Cherry Blossom in Winter Wonderland, the descriptive I would use to describe the collection of exclusive Kimonos designed by United States-based fashion designer Hiromi Asai. Kimono is a universal fashion that is beyond cultural and ethnic boundaries. Hiromi’s Kimono tells a story with its exquisite textile. Each piece is exclusively created for its Kimono collector. The creative process is the same as a sculptor would create a commissioned sculpture for its art patron. This collection shown on the runway is a juxtaposition of purple and gold, flowers and birds, the mood is light and happy. It is a fresh take on fashion amongst all the rock-n-roll angst we have often seen on the runway brought on by designers like Alexander Wang and Rick Owens. Hiromi, on the other hand, works with the Kimono Artisan Kyoto in Japan to revive an art form. The Kimono was originally a Japanese garment with many unique features: form, motif, design, fabrics,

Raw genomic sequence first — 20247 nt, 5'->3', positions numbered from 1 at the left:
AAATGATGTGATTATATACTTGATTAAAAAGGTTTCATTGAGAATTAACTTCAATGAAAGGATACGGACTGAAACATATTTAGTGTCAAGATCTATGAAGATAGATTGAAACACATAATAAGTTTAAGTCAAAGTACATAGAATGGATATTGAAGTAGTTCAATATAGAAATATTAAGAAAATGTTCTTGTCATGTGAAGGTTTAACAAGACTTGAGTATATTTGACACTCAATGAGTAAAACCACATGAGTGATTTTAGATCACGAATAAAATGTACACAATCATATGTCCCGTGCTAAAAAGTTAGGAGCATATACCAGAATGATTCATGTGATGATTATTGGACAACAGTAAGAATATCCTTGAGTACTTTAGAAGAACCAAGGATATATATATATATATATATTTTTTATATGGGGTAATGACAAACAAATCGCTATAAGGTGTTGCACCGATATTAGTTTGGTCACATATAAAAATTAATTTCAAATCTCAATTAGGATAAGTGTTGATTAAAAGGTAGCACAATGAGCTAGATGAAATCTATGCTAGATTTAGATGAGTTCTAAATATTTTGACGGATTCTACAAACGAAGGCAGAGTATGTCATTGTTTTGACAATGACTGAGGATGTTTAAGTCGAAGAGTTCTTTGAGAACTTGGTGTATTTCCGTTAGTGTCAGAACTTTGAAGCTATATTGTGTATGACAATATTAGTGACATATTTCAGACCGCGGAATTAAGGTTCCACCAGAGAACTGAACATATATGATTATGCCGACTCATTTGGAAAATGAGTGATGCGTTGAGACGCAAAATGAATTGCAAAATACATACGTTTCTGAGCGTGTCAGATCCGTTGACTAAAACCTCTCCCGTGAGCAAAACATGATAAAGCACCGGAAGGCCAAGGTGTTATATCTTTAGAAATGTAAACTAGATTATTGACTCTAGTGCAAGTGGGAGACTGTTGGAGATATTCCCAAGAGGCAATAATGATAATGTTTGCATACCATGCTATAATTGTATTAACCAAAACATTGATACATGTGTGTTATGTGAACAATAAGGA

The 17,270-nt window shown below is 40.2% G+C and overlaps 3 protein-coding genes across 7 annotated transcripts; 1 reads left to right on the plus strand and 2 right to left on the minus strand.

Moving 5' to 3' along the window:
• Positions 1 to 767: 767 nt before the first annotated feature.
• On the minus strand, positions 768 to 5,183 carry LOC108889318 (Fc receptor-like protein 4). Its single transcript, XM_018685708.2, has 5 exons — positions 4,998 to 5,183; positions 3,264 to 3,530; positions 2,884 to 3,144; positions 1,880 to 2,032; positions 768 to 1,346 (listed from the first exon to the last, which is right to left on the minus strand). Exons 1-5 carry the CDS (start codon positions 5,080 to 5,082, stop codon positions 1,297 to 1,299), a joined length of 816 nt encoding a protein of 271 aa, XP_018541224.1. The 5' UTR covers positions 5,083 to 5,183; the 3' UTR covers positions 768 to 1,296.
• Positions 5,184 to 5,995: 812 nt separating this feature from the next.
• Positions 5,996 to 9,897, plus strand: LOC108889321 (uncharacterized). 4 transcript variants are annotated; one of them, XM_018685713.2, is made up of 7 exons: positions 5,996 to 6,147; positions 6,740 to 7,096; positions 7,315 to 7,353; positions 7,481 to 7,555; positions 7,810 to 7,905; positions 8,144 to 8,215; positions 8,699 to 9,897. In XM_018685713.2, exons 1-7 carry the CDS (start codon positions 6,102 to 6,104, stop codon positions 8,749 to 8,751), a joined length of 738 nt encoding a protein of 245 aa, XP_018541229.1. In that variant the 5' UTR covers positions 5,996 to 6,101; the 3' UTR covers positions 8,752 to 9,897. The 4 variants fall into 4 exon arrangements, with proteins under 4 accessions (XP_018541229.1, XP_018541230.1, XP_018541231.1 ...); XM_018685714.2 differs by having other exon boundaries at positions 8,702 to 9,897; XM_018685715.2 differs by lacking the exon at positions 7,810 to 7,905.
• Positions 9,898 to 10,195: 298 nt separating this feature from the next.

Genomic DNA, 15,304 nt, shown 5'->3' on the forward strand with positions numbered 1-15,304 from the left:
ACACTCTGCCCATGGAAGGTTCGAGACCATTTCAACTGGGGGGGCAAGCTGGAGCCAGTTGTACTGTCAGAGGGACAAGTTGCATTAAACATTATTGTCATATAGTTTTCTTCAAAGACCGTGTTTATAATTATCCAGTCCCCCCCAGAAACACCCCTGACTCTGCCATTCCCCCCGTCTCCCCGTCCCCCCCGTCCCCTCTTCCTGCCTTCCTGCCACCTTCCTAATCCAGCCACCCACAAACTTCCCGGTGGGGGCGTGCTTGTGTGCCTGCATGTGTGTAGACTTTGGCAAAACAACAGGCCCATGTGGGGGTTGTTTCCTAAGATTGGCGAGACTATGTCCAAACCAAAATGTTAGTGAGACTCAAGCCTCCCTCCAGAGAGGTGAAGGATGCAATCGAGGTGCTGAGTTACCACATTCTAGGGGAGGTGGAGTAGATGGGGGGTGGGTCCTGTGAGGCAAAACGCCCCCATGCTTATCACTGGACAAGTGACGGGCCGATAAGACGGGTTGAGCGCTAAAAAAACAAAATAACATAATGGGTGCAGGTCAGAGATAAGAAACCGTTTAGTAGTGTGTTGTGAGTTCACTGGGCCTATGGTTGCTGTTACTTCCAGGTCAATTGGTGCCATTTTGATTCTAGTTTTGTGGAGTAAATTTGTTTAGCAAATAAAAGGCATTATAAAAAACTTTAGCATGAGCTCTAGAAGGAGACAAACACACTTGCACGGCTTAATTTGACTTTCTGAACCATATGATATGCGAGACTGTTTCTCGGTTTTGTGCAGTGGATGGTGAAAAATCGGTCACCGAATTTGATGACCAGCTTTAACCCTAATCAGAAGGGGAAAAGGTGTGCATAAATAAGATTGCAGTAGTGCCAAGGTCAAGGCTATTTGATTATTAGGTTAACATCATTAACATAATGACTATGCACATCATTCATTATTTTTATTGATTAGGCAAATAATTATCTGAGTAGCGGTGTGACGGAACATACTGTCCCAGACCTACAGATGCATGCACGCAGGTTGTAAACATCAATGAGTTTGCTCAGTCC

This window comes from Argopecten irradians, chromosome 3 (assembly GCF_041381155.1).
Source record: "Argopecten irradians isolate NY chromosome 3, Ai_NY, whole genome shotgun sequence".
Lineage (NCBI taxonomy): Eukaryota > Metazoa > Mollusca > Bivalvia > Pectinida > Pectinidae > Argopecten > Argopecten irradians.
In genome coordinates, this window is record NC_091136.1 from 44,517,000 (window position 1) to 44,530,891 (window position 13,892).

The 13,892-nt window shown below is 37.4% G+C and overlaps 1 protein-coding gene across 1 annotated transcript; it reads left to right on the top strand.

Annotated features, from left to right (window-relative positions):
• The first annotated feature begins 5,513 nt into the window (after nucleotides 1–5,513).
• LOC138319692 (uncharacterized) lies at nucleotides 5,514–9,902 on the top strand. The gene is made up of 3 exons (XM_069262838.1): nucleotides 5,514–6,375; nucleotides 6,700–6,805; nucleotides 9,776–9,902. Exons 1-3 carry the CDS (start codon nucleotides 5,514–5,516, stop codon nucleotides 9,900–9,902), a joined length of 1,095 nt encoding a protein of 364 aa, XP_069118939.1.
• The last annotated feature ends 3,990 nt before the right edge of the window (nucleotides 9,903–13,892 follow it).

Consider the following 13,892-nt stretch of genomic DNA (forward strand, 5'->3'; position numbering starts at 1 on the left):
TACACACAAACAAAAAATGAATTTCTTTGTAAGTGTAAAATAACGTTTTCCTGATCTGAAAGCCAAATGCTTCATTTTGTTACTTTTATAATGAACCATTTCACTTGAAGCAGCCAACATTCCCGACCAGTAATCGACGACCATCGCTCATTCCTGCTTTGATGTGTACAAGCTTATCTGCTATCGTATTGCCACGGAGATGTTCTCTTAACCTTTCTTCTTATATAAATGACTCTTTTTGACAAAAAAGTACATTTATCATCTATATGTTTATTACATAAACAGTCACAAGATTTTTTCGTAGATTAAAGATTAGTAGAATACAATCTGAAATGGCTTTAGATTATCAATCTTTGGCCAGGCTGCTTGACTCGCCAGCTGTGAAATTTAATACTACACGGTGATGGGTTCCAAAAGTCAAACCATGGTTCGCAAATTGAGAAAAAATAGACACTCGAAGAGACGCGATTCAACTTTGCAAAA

and accessories. It has a long history of more than 1,000 years — in Japan, yet in its native country the art of kimono creation is on the verge of crisis. Reduction of the kimono market, aging of artisans, and lack of their successors are slowly fading the once vibrant art. Hiromi hopes to reverse the trend and bring kimono dressing to its rightful forefront in fashion. Hiromi Asai believes the Kimono is universally recognized formal wear beyond cultural and ethnic boundaries. She creates outfits of the highest quality for her clients, every stitch is done by hand. The designer may not find a fan in every fashion editor but those who have the opportunity to see the Hiromi Asai Collection in New York certainly revisited the "Old World" where Kimono dressing is ceremonial. The audience had just rediscovered this art form through multiple variations of delicate weaves, mixture of soft and strong colors.
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